Balancing the Budget
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To those who believe our leading politicians are utterly shameless, there was dreary confirmation last week. President Bush publicly bragged about the federal budget. Here’s the objective situation that inspired the president’s self-congratulation: With the unemployment rate at 4.6% (close to “full employment” by anyone’s definition), the White House and Congress still can’t balance the budget. For fiscal 2006 (ending in September), the administration projects a $296 billion deficit; for fiscal 2007, the estimate is $339 billion. How could anyone boast about that?
Easy. In February, the administration projected a $423 billion deficit for 2006; so the latest figure is a huge drop. A skeptic might say that the first estimate was inept; some cynics argue it was deliberately exaggerated to magnify any subsequent improvement. Naturally, the president had a different story. The shrinking deficits, he said, proved that his tax cuts are working. The economy is great; the budget benefits. All around Washington, Republicans staged press events to hug themselves for their good work.
The tendency for politicians to claim credit for favorable news is as natural as flatulence in cows. Still, the Republicans’ orgy of self-approval amounts to a campaign of public disinformation. It obscures our true budget predicament. Let’s go back to basics. Here are two essential points.
First, budget deficits are not automatically an economic calamity. Their effects depend on their timing, their size and other economic conditions. During recessions, deficits may prop up the economy. In a boom, they may drain money from productive investments. Similarly, deficits are only one influence on interest rates; others include inflation, the demand to borrow, the supply of savings and Federal Reserve policy. At present, the effect of deficits is modest; otherwise, rates would be higher than they are (about 5% on 10-year Treasury bonds).
What truly matters is government spending. If it rises, then future taxes or deficits must follow. There’s no escaping that logic. The spending that now dominates the budget is for retirees. Social Security, Medicare (health insurance for those 65 and over) and Medicaid (partial insurance for nursing homes) already exceed 40% of federal spending. As baby boomers retire, these costs will explode. Unless they’re curbed, they’ll require tax increases of 30% to 50% over the next 25 years.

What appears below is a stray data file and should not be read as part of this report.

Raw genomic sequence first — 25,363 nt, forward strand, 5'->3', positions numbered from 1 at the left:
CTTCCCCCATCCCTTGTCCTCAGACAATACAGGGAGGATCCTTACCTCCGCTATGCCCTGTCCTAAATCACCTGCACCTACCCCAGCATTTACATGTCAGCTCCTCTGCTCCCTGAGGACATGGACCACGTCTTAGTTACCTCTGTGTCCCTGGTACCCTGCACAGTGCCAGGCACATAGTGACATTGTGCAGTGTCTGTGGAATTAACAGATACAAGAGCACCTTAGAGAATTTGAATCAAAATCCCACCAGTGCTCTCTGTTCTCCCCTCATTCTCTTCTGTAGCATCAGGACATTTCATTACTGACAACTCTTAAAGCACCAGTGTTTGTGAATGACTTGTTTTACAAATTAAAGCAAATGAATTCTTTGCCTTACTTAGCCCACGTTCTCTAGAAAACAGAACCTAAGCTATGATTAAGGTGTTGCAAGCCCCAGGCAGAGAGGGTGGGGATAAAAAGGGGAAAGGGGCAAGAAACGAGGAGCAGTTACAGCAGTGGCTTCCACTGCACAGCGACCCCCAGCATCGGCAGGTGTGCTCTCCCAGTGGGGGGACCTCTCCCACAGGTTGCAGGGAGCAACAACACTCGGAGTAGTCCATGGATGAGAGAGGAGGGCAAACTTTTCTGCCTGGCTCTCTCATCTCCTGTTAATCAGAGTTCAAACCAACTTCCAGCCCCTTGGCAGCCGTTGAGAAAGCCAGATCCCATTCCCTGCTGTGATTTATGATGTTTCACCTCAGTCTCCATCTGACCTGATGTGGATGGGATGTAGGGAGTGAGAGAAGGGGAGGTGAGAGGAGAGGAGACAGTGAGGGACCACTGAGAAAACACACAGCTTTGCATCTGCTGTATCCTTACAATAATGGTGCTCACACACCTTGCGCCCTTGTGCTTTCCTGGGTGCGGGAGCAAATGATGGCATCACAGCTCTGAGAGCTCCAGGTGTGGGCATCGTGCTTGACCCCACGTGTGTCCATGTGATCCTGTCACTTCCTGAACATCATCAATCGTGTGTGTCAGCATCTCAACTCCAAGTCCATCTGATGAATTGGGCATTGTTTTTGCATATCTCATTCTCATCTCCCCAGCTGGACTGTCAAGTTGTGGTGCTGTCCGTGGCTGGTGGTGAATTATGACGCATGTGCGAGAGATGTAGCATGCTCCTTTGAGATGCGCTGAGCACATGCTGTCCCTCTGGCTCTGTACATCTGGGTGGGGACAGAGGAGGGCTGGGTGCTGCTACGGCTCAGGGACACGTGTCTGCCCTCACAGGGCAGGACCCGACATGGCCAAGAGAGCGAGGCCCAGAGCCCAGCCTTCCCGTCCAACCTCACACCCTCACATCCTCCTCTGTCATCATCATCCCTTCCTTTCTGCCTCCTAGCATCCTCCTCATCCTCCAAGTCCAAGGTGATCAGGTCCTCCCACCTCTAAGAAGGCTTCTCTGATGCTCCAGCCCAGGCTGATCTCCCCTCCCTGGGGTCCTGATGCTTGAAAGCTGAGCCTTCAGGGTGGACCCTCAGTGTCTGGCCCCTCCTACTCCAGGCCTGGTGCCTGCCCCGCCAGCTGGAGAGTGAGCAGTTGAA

Second, the budget should be balanced — or run a surplus — when the economy is close to “full employment,” as now. Balancing the budget forces politicians to make uncomfortable choices. Which programs are sufficiently needed or popular to justify unpleasant taxes? Balancing the budget also lightens the debt burden. One figure Bush doesn’t praise is the annual interest payment on the growing federal debt. Even by White House estimates, it will rise from $184 billion in 2005 to $302 billion in 2011.
Some conservatives rationalize their indifference to deficits as “starving the beast.” If you cut taxes and create deficits, government will spend less because it has less — much like a teenager whose allowance is cut. But the theory doesn’t fit the facts. Economist William Niskanen of the Cato Institute, who worked in the Reagan administration, examined the relationship between deficits and federal spending from 1981 to 2005. He found that, contrary to the theory, spending rises when deficits rise. Deficits are what they seem: a way for politicians to escape inconvenient choices.
I have reserved my harshest scorn for Republicans, who are (after all) in power. But Democrats aren’t much better. The nub of the matter is spending. When Republicans passed the Medicare drug benefit — the biggest new program in decades — Democrats actually advocated a more costly version. Whenever anyone suggests curbing spending, Democrats screech: Spare Social Security and Medicare. But Social Security and Medicare are the problem.
Just as Republicans now say their policies have cut deficits, Democrats contend their policies produced budget surpluses from 1998 to 2001. Nonsense. Those surpluses resulted mainly from the end of the Cold War (which lowered defense spending) and the economic boom (which created an unpredicted surge of taxes). In a $13 trillion economy, much of what happens has little to do with the White House’s economic policies. The bipartisan reflex is to claim credit where little is due.
Sooner or later, an aging society will force taxes up and benefits down. But later, not sooner. The oldest baby boomers don’t turn 65 until 2011. Meanwhile, it is precisely because the deficits don’t threaten immediate economic turmoil that they are politically appealing. Nothing significant will happen because it’s in no one’s interest for anything significant to happen.Republicans don’t want to raise taxes or restrain their spendthrift habits. Democrats love big deficits as rhetorical grenades to lob at the Republicans. The present paralysis is perfectly understandable. But to brag about it is disgraceful.